Monday, June 30, 2008

So long, farewell …

These past few weeks, our family has been living a series of goodbyes. The farewells began on the last day of school—a trying time because many kids won’t be returning next year, and so some of the goodbyes were forever. I picked the girls up from their final classes and saw a friend (now living in Mexico) walk by with tears in her eyes as she helped her kids leave their school of the last three years. I know I’ll be the same when we leave CDS.

The next day, friends of ours flew to Spain for the entire summer, soon followed by many other families that we have come to care about. This is a difficult aspect of living abroad: there is a cycle of comings and goings, reminiscent for Dan and me of his years spent in the Navy.

We attended a great farewell bash for three families whose company we enjoy tremendously. There were plenty of stories, lots of food, tears over videos made for each family, and loads of laughter and joy (particularly when the mariachi band came to play). Now they’re off to other adventures—new homes, travels, and more memories to make.

Meanwhile, it’s normal for many expat families to leave the country for the rainy season, and our friends who are traveling out of Costa Rica for the summer are now gone. We are among the last to remain, until tomorrow morning when the girls and I hop a plane to Wisconsin.

While the separating can be heartbreaking, I know I am blessed for having met these amazing people and sharing our Costa Rican experience with them; and I’m fortunate to know that in August, a lot of our friends will return to this beautiful country, and we’ll have fun telling each other tales about our time away.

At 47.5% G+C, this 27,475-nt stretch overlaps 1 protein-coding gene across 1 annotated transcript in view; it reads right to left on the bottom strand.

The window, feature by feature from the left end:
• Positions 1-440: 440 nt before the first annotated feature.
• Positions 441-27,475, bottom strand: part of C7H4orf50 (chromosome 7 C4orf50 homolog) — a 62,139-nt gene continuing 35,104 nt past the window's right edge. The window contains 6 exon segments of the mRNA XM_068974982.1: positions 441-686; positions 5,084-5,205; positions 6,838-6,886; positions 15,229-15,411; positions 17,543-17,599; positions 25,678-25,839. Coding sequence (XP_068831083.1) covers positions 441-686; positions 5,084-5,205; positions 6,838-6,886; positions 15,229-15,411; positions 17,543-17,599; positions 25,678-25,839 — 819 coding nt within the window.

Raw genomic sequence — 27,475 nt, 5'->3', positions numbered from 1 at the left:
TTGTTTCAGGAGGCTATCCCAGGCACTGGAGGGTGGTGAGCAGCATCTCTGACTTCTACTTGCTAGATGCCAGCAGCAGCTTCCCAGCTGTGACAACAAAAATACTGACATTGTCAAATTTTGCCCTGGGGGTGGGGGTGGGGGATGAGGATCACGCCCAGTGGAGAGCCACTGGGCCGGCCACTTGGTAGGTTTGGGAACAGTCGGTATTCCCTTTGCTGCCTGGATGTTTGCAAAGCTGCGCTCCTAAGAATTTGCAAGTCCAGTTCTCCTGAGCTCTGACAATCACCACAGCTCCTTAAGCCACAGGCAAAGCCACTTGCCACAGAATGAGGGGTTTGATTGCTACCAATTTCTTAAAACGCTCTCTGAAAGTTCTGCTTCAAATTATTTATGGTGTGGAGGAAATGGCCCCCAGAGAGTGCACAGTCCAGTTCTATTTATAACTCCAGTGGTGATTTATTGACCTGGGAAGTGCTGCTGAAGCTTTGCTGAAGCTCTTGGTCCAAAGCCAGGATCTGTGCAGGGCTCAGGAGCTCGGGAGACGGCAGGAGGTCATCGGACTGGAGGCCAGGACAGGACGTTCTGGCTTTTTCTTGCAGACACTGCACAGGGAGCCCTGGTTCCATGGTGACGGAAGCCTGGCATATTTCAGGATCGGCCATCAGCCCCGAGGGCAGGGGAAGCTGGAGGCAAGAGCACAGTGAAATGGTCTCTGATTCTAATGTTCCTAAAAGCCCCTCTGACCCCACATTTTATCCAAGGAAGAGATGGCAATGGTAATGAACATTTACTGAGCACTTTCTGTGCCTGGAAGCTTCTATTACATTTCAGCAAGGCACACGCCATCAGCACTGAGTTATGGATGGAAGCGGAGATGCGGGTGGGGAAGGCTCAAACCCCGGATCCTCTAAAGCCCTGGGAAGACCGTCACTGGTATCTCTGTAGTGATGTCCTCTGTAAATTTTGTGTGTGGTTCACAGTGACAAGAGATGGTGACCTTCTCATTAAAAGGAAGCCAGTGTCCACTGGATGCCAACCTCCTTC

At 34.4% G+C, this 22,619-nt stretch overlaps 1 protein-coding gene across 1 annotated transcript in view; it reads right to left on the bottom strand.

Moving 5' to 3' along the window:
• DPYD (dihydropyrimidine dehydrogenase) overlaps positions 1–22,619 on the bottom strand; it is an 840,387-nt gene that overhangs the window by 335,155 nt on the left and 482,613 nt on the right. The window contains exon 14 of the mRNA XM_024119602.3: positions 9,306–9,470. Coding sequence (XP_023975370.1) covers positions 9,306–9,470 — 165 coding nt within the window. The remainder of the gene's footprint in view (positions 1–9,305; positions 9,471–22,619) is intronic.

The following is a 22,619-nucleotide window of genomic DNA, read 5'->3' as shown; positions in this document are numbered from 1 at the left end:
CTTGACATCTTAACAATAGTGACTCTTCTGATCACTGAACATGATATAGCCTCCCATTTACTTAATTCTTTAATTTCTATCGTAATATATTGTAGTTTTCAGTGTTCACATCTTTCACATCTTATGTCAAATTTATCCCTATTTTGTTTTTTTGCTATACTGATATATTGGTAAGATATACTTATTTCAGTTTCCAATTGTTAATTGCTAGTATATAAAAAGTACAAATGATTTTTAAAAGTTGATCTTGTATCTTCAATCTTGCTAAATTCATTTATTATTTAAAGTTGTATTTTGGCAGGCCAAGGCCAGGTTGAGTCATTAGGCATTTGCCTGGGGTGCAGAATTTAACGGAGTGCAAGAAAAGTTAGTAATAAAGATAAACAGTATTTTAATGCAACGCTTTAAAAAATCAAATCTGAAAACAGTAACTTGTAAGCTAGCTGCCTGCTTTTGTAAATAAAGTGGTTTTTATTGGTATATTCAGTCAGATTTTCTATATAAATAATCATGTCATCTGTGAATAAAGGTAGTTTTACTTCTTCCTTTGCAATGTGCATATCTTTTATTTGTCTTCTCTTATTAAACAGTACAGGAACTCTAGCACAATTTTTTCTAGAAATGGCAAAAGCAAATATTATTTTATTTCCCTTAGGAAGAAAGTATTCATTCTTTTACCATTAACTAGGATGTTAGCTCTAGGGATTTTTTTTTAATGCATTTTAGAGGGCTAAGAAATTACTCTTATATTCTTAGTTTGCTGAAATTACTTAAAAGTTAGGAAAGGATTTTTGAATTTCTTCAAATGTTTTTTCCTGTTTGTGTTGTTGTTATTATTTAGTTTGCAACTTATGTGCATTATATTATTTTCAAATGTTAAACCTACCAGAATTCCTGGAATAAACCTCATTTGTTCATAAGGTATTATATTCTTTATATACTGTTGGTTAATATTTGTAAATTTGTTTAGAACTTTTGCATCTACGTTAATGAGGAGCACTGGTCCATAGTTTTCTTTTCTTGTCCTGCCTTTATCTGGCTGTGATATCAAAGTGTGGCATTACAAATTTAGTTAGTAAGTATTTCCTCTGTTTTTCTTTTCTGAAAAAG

Until then, we’re loading the suitcases and excited to go on one of our favorite vacations: a summer in Wisconsin. We’ll check back in from our home away from home.

Now … back to packing!

Saturday, June 28, 2008

Where no badger has gone before …

Costa Rica holds a lot of surprises for our family, but today's was truly unexpected. I went to look out the window after hearing a massive boom of thunder and saw a big, white truck with the Badger Popcorn logo on the side. I started yelling for Dan to run to the window, and soon we were all hooting and hollering as the Bucky truck drove by. It was bizarre seeing the World's Best Badger so out of context!

Bucky in Costa Rica! Yeeehaa! (If only he'd brought us some cheese!)

Thursday, June 26, 2008

Blasts from the past

You know what’s utterly groovy and totally awesome for this music-loving American who grew up in the ‘70s and ‘80s? Only two of my favorite radio stations ever—Radio Dos and Best FM—found on the airwaves of beautiful Costa Rica!

Sprinkled with bits of news—sometimes in Spanish, sometimes in English—these two gems are all about the songs of Generation X. What most interests me is that the people who choose the play lists for these stations definitely have favorites, and sometimes they are obscure or just unusual choices to air repeatedly. Months ago I started listing tunes that I hear a lot—many of which I hadn’t heard for years previously.

This list is by no means inclusive, but here are the songs that have stuck in my mind long enough and often enough to make it from brain to blog. And note that I hear a real variety of Heart, Duran Duran, and Survivor—the tunes listed are just those I hear most often.

  • Alan Parsons Project: Time
  • Andy Gibb: Shadow Dancing
  • Bee Gees: Night Fever
  • The Carpenters: Calling Occupants of Interplanetary Craft (how weird is this song, anyway?)
  • Duran Duran: Ordinary World
  • George Michael: Monkey
  • Gerry Rafferty: Baker Street